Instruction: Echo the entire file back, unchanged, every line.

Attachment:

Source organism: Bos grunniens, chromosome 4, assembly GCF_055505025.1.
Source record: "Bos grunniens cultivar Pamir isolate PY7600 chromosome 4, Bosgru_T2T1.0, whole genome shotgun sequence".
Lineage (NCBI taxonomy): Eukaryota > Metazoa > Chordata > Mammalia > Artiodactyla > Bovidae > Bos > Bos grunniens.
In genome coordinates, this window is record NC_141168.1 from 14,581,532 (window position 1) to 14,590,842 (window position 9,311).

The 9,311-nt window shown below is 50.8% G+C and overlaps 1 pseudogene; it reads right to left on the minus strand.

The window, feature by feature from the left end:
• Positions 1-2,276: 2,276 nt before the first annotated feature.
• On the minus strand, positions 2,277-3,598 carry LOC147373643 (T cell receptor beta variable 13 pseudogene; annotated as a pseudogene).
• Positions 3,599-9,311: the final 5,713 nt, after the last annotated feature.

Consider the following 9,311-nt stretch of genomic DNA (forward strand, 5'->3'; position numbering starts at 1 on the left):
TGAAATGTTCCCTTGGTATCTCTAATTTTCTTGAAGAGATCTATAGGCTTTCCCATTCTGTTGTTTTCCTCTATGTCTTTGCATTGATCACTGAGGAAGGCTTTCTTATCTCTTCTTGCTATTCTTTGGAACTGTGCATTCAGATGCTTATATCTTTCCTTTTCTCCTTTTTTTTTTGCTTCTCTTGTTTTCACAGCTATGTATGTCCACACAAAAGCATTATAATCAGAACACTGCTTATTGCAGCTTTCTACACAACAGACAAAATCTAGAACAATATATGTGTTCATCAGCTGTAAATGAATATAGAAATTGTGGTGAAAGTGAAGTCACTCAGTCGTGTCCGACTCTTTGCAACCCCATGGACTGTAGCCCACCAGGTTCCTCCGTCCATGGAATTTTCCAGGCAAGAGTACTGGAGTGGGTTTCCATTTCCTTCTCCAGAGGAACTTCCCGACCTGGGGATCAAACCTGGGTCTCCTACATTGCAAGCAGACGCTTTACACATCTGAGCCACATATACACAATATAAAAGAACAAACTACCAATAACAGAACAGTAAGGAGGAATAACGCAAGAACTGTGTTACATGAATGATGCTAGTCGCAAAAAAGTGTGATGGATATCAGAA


Source organism: Bos grunniens, chromosome 4, assembly GCF_055505025.1.
Source record: "Bos grunniens cultivar Pamir isolate PY7600 chromosome 4, Bosgru_T2T1.0, whole genome shotgun sequence".
Lineage (NCBI taxonomy): Eukaryota > Metazoa > Chordata > Mammalia > Artiodactyla > Bovidae > Bos > Bos grunniens.
In genome coordinates, this window is record NC_141168.1 from 14,581,532 (window position 1) to 14,590,842 (window position 9,311).

The 9,311-nt window shown below is 50.8% G+C and overlaps 1 pseudogene; it reads right to left on the minus strand.

The window, feature by feature from the left end:
• Positions 1-2,276: 2,276 nt before the first annotated feature.
• On the minus strand, positions 2,277-3,598 carry LOC147373643 (T cell receptor beta variable 13 pseudogene; annotated as a pseudogene).
• Positions 3,599-9,311: the final 5,713 nt, after the last annotated feature.

Consider the following 9,311-nt stretch of genomic DNA (forward strand, 5'->3'; position numbering starts at 1 on the left):
TGAAATGTTCCCTTGGTATCTCTAATTTTCTTGAAGAGATCTATAGGCTTTCCCATTCTGTTGTTTTCCTCTATGTCTTTGCATTGATCACTGAGGAAGGCTTTCTTATCTCTTCTTGCTATTCTTTGGAACTGTGCATTCAGATGCTTATATCTTTCCTTTTCTCCTTTTTTTTTTGCTTCTCTTGTTTTCACAGCTATGTATGTCCACACAAAAGCATTATAATCAGAACACTGCTTATTGCAGCTTTCTACACAACAGACAAAATCTAGAACAATATATGTGTTCATCAGCTGTAAATGAATATAGAAATTGTGGTGAAAGTGAAGTCACTCAGTCGTGTCCGACTCTTTGCAACCCCATGGACTGTAGCCCACCAGGTTCCTCCGTCCATGGAATTTTCCAGGCAAGAGTACTGGAGTGGGTTTCCATTTCCTTCTCCAGAGGAACTTCCCGACCTGGGGATCAAACCTGGGTCTCCTACATTGCAAGCAGACGCTTTACACATCTGAGCCACATATACACAATATAAAAGAACAAACTACCAATAACAGAACAGTAAGGAGGAATAACGCAAGAACTGTGTTACATGAATGATGCTAGTCGCAAAAAAGTGTGATGGATATCAGAA